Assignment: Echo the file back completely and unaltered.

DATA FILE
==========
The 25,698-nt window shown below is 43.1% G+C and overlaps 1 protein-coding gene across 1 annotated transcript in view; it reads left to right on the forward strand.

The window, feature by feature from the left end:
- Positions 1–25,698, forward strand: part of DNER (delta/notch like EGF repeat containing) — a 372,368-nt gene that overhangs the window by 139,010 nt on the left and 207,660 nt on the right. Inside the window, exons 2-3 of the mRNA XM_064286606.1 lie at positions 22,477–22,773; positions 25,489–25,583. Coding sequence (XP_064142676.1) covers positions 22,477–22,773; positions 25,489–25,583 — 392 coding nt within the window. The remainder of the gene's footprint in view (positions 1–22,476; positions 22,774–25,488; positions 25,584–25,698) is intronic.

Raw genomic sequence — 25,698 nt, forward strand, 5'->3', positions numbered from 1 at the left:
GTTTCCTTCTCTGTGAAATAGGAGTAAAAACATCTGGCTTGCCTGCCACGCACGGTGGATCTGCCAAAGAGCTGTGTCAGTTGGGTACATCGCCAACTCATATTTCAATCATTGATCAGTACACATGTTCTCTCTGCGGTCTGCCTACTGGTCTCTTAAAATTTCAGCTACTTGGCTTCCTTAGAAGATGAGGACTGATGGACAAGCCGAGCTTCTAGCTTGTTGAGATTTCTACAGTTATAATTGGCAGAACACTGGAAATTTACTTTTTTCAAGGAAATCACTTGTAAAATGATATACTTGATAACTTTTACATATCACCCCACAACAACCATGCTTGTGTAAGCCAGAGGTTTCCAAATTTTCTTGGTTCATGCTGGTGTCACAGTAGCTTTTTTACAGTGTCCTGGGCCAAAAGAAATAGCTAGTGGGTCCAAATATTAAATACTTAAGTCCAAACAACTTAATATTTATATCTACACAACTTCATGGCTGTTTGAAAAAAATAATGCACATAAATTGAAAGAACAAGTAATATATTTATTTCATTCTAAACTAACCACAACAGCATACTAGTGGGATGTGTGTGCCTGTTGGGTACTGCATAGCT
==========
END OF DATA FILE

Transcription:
The 25,698-nt window shown below is 43.1% G+C and overlaps 1 protein-coding gene across 1 annotated transcript in view; it reads left to right on the forward strand.

The window, feature by feature from the left end:
- Positions 1–25,698, forward strand: part of DNER (delta/notch like EGF repeat containing) — a 372,368-nt gene that overhangs the window by 139,010 nt on the left and 207,660 nt on the right. Inside the window, exons 2-3 of the mRNA XM_064286606.1 lie at positions 22,477–22,773; positions 25,489–25,583. Coding sequence (XP_064142676.1) covers positions 22,477–22,773; positions 25,489–25,583 — 392 coding nt within the window. The remainder of the gene's footprint in view (positions 1–22,476; positions 22,774–25,488; positions 25,584–25,698) is intronic.

Raw genomic sequence — 25,698 nt, forward strand, 5'->3', positions numbered from 1 at the left:
GTTTCCTTCTCTGTGAAATAGGAGTAAAAACATCTGGCTTGCCTGCCACGCACGGTGGATCTGCCAAAGAGCTGTGTCAGTTGGGTACATCGCCAACTCATATTTCAATCATTGATCAGTACACATGTTCTCTCTGCGGTCTGCCTACTGGTCTCTTAAAATTTCAGCTACTTGGCTTCCTTAGAAGATGAGGACTGATGGACAAGCCGAGCTTCTAGCTTGTTGAGATTTCTACAGTTATAATTGGCAGAACACTGGAAATTTACTTTTTTCAAGGAAATCACTTGTAAAATGATATACTTGATAACTTTTACATATCACCCCACAACAACCATGCTTGTGTAAGCCAGAGGTTTCCAAATTTTCTTGGTTCATGCTGGTGTCACAGTAGCTTTTTTACAGTGTCCTGGGCCAAAAGAAATAGCTAGTGGGTCCAAATATTAAATACTTAAGTCCAAACAACTTAATATTTATATCTACACAACTTCATGGCTGTTTGAAAAAAATAATGCACATAAATTGAAAGAACAAGTAATATATTTATTTCATTCTAAACTAACCACAACAGCATACTAGTGGGATGTGTGTGCCTGTTGGGTACTGCATAGCT